A National Directory of Drug Treatment Centers and Alcohol Treatment Centers, Therapists and Specialists. A free, simple directory providing assistance and guidance for those seeking help regarding alcohol addiction, drug addiction, dependency and many other conditions that affect the mind, body and soul.
Call 800-580-9104 to speak with an alcohol or drug abuse counselor.

How group gave me strength to live with my alcoholic husband

alcoholic husband  problems

There is support to help you live with your alcoholic husband.

She spent 30 years “wheedling, cajoling, arguing, fighting, threatening and blackmailing” her alcoholic husband.

But it was only after attending a local Al-Anon Family Group, for the family and friends of alcoholics, that Mary* realised no one could stop her husband drinking except her husband himself.

Mary, a former nurse in her 60s, and her husband, Mark*, also in his 60s, from Exmouth, have been married for nearly 40 years and have four children.

“It’s difficult to know when I realised he had a drinking problem,” explained Mary.

“We were both heavy social drinkers in the days before one had to wear a helmet on a motorbike. It was a drink culture.

“It was about 30 years ago that I followed him downstairs at 6am and saw him upending a bottle.

“At the time I thought it was ‘hair of the dog’. The second time that it happened I thought there was a pattern.

“I realised he had a problem. I watched him deteriorate day by day, year on year, and our lives got more and more miserable, with more and more rows.”

Outwardly, the couple’s lives continued as normal. They both went out to work, but their home was not a happy one.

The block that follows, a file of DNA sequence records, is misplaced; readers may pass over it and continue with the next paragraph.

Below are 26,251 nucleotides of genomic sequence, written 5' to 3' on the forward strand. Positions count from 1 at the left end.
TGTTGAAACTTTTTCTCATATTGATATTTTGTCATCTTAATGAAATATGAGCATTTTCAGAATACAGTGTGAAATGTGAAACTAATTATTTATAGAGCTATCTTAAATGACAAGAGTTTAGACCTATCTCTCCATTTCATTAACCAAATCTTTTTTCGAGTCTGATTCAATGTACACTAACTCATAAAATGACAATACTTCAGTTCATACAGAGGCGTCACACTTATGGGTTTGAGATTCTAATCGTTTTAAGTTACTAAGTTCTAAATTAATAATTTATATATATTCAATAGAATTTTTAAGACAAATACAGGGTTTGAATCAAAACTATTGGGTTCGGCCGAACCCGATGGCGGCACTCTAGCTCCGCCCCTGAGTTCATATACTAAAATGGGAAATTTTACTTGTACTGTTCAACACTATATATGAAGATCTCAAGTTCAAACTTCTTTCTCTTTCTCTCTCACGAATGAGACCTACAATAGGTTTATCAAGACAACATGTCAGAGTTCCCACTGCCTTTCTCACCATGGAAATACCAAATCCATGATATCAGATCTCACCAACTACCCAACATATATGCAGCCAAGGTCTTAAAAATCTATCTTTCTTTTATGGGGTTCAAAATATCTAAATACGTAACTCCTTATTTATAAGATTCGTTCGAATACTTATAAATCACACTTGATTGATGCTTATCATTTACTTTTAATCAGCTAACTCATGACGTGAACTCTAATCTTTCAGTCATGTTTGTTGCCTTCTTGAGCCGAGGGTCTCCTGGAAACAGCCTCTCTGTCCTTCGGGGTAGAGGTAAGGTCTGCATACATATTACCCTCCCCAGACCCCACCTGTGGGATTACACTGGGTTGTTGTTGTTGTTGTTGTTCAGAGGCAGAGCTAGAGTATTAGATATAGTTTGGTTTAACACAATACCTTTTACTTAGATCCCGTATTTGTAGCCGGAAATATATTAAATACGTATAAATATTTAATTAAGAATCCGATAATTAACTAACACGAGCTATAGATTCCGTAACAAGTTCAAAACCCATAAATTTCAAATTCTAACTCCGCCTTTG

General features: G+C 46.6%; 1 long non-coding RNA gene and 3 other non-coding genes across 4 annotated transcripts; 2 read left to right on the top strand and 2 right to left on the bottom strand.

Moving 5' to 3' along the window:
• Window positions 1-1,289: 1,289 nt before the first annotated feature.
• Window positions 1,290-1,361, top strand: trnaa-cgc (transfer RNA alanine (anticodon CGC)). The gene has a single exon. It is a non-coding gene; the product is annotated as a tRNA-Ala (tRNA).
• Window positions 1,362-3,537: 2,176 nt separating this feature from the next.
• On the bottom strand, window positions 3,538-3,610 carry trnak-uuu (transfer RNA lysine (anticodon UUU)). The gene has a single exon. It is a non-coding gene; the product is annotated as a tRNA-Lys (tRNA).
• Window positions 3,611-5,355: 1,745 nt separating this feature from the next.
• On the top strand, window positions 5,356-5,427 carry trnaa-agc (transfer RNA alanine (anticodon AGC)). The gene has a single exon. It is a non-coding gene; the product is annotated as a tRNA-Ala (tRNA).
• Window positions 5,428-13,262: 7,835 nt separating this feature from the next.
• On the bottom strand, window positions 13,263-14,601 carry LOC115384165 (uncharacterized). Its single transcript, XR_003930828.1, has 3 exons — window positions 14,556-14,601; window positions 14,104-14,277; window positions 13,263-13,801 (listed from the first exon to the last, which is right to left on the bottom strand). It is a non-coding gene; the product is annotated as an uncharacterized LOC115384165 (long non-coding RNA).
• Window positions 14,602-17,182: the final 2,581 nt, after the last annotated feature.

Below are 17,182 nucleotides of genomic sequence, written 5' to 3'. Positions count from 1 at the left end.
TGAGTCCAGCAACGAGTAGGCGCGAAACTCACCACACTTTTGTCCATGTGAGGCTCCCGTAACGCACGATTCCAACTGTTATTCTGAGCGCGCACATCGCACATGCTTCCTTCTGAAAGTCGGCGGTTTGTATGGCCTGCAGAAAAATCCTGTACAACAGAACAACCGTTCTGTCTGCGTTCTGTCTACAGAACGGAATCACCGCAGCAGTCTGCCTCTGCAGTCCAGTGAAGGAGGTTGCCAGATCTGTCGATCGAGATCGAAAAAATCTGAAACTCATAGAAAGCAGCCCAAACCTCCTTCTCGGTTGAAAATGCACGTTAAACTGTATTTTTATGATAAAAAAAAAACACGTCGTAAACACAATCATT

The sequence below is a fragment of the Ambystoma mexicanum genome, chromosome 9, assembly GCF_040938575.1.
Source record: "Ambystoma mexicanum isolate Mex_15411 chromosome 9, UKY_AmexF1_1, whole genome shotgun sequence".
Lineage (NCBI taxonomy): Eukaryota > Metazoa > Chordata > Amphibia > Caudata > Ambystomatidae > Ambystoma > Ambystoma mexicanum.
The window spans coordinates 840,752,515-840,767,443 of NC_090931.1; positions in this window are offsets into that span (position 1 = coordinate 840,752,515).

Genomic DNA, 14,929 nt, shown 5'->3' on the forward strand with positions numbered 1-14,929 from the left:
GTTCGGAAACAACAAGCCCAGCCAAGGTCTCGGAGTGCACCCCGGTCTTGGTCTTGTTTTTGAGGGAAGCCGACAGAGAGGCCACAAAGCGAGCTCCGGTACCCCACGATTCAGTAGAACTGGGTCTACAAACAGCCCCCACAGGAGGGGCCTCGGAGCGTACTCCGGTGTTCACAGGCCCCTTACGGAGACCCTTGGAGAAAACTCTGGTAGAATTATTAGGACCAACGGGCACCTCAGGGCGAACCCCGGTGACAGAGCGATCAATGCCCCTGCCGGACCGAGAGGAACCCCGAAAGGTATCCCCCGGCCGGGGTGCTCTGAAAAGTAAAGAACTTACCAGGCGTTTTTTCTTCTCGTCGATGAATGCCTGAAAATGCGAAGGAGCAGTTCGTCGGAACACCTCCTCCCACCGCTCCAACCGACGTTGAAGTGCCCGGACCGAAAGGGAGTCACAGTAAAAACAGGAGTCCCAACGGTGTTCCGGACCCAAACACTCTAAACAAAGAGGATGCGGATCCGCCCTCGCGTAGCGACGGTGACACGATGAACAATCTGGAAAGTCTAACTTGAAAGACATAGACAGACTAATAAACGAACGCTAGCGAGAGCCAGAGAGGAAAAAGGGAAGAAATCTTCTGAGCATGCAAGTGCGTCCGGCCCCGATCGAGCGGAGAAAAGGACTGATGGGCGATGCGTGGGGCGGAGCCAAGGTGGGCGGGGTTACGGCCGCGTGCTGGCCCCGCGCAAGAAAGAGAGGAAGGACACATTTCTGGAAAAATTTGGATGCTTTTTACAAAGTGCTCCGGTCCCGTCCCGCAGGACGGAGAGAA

“As soon as I came home it was a lead weight in the stomach,” said Mary. “I was treading on eggshells, waiting for the rows and the blame.

“The minute he walked in he would pick faults. He had already been drinking — he would drink at lunchtime and after work, then he would carry on.

“I would find a 1.5-litre bottle of vodka one day. Then the next day it would have gone and there would be another one.

“I used to spend maybe three or four hours every night trying to talk him down, but you are rationalising with the totally irrational. By the next morning he would have forgotten everything — the blackouts are amazing.

“The isolation is one of the worst things. People stopped coming to the house because he was so obnoxious and I was fighting him.

“Then there was the drunk driving, falling over like a log with a carving knife in his hand, falling and hitting his head on pavements and collapsing at work.”

It was one night almost six years ago that Mary found herself at rock bottom. Exhausted, despairing and suicidal, she felt she had nothing left to give — or lose.

“It was hell,” she said. “I was fuming at his denial. I had been suicidal for many years and so had he. I knew there was an Al-Anon meeting in Exeter and that night I went, because I had nowhere else to go.

“I walked into this room of 20-odd people who were calm and smiling and laughing and I thought, ‘I’ve come to the wrong place — how can they do that?’ I couldn’t remember the last time I had smiled or laughed.